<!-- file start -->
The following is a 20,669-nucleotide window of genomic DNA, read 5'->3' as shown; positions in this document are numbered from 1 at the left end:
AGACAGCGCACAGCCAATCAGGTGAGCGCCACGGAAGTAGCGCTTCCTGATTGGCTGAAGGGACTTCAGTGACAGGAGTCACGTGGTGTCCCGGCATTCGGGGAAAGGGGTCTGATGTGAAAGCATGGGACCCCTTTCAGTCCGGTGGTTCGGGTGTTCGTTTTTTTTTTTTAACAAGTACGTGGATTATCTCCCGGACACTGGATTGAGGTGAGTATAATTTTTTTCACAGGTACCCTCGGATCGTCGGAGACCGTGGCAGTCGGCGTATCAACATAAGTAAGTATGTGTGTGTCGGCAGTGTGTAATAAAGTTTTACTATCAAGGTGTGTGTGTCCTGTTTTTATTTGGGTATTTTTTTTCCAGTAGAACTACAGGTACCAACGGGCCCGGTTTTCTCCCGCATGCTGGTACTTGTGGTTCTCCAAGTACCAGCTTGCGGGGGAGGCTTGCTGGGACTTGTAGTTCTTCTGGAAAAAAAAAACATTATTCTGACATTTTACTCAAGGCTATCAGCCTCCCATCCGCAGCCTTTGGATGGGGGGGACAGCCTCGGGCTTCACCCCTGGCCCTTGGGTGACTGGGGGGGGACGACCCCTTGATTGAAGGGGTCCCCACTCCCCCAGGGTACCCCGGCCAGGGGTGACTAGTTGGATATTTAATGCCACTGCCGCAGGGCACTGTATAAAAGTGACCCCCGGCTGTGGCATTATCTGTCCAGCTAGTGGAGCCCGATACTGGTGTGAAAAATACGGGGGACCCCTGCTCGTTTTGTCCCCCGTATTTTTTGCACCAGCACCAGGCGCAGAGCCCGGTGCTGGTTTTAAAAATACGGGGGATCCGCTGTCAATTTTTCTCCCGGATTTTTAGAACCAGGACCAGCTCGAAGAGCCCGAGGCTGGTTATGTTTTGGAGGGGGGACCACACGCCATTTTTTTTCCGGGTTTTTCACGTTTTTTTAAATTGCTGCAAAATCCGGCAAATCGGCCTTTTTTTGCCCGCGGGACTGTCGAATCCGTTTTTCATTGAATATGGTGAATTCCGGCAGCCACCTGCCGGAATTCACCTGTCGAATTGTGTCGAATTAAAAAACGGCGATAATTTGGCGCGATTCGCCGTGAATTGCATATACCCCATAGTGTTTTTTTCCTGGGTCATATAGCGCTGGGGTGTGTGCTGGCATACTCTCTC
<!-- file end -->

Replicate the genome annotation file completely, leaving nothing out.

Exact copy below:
The following is a 20,669-nucleotide window of genomic DNA, read 5'->3' as shown; positions in this document are numbered from 1 at the left end:
AGACAGCGCACAGCCAATCAGGTGAGCGCCACGGAAGTAGCGCTTCCTGATTGGCTGAAGGGACTTCAGTGACAGGAGTCACGTGGTGTCCCGGCATTCGGGGAAAGGGGTCTGATGTGAAAGCATGGGACCCCTTTCAGTCCGGTGGTTCGGGTGTTCGTTTTTTTTTTTTAACAAGTACGTGGATTATCTCCCGGACACTGGATTGAGGTGAGTATAATTTTTTTCACAGGTACCCTCGGATCGTCGGAGACCGTGGCAGTCGGCGTATCAACATAAGTAAGTATGTGTGTGTCGGCAGTGTGTAATAAAGTTTTACTATCAAGGTGTGTGTGTCCTGTTTTTATTTGGGTATTTTTTTTCCAGTAGAACTACAGGTACCAACGGGCCCGGTTTTCTCCCGCATGCTGGTACTTGTGGTTCTCCAAGTACCAGCTTGCGGGGGAGGCTTGCTGGGACTTGTAGTTCTTCTGGAAAAAAAAAACATTATTCTGACATTTTACTCAAGGCTATCAGCCTCCCATCCGCAGCCTTTGGATGGGGGGGACAGCCTCGGGCTTCACCCCTGGCCCTTGGGTGACTGGGGGGGGACGACCCCTTGATTGAAGGGGTCCCCACTCCCCCAGGGTACCCCGGCCAGGGGTGACTAGTTGGATATTTAATGCCACTGCCGCAGGGCACTGTATAAAAGTGACCCCCGGCTGTGGCATTATCTGTCCAGCTAGTGGAGCCCGATACTGGTGTGAAAAATACGGGGGACCCCTGCTCGTTTTGTCCCCCGTATTTTTTGCACCAGCACCAGGCGCAGAGCCCGGTGCTGGTTTTAAAAATACGGGGGATCCGCTGTCAATTTTTCTCCCGGATTTTTAGAACCAGGACCAGCTCGAAGAGCCCGAGGCTGGTTATGTTTTGGAGGGGGGACCACACGCCATTTTTTTTCCGGGTTTTTCACGTTTTTTTAAATTGCTGCAAAATCCGGCAAATCGGCCTTTTTTTGCCCGCGGGACTGTCGAATCCGTTTTTCATTGAATATGGTGAATTCCGGCAGCCACCTGCCGGAATTCACCTGTCGAATTGTGTCGAATTAAAAAACGGCGATAATTTGGCGCGATTCGCCGTGAATTGCATATACCCCATAGTGTTTTTTTCCTGGGTCATATAGCGCTGGGGTGTGTGCTGGCATACTCTCTC